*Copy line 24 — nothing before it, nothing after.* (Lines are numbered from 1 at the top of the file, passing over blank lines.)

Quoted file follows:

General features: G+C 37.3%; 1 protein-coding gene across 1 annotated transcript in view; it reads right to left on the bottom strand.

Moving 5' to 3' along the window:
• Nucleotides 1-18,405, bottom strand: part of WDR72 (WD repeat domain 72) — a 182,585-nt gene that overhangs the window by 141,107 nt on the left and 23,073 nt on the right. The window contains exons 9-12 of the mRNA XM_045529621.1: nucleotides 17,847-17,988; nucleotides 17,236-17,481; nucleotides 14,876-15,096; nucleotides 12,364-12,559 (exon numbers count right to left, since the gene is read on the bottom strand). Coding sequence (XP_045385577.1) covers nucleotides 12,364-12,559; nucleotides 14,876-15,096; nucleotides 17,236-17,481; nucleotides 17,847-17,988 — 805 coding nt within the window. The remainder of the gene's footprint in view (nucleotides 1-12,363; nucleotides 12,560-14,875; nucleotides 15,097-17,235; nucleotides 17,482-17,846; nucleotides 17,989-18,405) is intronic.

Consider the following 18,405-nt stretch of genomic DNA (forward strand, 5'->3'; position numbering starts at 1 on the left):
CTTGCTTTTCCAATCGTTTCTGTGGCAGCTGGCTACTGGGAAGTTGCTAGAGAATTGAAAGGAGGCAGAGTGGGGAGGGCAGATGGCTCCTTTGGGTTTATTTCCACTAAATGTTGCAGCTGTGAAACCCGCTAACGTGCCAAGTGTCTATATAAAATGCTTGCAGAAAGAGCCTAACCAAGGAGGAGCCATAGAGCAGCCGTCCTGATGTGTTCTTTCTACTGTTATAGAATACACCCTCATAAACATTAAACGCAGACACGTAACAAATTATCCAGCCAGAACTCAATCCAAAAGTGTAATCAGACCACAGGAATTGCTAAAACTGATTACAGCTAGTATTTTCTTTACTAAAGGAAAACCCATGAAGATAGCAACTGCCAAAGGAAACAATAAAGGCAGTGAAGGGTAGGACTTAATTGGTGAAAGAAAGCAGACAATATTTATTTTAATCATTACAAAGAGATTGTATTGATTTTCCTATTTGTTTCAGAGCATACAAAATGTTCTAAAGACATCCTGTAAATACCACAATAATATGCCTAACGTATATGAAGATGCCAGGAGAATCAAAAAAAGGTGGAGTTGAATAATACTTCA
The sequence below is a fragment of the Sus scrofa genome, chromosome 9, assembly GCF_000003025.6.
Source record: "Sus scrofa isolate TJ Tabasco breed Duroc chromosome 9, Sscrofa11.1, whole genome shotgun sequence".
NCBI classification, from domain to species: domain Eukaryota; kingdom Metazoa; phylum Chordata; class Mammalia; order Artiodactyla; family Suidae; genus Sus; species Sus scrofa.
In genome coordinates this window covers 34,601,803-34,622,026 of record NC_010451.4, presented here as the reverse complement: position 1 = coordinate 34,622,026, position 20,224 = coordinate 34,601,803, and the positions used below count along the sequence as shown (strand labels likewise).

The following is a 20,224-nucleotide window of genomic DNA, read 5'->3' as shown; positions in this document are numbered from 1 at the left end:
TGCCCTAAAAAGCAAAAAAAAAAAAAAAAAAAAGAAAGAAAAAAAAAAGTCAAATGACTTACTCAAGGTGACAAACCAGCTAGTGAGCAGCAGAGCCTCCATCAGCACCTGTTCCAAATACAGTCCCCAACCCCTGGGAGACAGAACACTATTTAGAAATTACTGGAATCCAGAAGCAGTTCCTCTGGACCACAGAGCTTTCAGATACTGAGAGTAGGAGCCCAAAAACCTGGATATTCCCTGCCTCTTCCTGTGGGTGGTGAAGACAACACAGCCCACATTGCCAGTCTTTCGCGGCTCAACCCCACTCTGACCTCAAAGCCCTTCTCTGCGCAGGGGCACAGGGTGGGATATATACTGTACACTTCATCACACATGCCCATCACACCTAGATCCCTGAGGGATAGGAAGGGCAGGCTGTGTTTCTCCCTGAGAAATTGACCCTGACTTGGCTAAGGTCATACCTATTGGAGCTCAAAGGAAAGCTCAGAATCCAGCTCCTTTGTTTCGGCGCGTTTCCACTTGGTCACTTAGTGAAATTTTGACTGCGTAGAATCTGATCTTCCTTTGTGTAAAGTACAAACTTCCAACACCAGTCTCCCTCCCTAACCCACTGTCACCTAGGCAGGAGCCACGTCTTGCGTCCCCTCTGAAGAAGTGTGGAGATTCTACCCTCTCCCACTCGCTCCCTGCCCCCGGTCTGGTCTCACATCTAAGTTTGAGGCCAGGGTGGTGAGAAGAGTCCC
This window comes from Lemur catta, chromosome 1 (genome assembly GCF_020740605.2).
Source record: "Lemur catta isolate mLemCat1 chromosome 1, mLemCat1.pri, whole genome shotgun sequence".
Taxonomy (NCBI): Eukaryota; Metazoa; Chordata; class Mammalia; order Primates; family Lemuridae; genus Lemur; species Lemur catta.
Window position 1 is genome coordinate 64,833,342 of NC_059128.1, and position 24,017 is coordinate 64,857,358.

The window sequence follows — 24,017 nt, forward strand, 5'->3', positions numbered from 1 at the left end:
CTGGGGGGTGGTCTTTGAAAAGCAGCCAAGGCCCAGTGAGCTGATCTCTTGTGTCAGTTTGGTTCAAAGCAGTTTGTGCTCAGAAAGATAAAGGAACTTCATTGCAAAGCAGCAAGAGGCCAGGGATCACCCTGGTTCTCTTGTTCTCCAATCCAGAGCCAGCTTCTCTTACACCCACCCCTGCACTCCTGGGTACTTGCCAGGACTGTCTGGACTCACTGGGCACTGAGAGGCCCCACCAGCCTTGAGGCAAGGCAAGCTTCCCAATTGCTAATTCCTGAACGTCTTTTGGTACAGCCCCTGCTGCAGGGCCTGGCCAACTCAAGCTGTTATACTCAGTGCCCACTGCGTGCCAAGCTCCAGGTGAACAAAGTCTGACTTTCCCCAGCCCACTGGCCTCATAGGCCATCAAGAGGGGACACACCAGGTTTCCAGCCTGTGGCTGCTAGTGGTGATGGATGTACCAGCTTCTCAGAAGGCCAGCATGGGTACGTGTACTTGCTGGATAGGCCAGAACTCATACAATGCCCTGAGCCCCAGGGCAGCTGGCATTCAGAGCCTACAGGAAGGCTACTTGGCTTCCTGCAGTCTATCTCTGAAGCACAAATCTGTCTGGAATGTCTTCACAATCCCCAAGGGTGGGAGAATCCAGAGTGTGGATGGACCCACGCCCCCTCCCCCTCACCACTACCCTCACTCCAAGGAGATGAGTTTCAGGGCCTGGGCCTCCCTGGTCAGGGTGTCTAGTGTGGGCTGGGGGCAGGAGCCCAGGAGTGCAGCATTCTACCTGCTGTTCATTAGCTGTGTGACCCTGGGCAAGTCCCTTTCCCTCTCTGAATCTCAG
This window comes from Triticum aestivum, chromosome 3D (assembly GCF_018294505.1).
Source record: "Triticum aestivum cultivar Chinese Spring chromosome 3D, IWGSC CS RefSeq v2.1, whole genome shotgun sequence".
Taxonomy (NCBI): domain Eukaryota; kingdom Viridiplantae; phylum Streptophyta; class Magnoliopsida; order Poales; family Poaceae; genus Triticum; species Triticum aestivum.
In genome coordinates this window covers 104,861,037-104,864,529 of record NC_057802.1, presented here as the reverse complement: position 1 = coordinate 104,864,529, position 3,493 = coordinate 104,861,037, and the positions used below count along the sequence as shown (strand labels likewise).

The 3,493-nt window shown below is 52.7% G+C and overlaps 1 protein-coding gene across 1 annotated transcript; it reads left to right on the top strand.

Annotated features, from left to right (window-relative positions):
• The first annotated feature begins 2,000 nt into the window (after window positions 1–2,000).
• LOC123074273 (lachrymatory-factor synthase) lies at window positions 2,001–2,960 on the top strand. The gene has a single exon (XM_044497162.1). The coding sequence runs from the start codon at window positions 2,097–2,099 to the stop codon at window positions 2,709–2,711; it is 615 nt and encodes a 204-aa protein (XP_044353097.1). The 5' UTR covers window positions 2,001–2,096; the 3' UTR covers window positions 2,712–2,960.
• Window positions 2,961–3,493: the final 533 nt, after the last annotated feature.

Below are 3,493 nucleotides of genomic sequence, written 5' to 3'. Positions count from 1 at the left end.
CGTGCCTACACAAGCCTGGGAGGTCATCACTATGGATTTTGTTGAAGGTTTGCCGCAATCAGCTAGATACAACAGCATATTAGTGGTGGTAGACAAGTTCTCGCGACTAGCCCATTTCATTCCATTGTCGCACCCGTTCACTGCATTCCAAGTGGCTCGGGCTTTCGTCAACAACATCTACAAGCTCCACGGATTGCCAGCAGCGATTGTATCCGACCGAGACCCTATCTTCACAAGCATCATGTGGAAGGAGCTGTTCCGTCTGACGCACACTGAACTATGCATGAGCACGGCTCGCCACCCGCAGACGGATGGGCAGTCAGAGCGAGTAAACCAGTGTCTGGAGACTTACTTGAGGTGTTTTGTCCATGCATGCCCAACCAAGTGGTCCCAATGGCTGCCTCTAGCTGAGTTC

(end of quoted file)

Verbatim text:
• The first annotated feature begins 2,000 nt into the window (after window positions 1–2,000).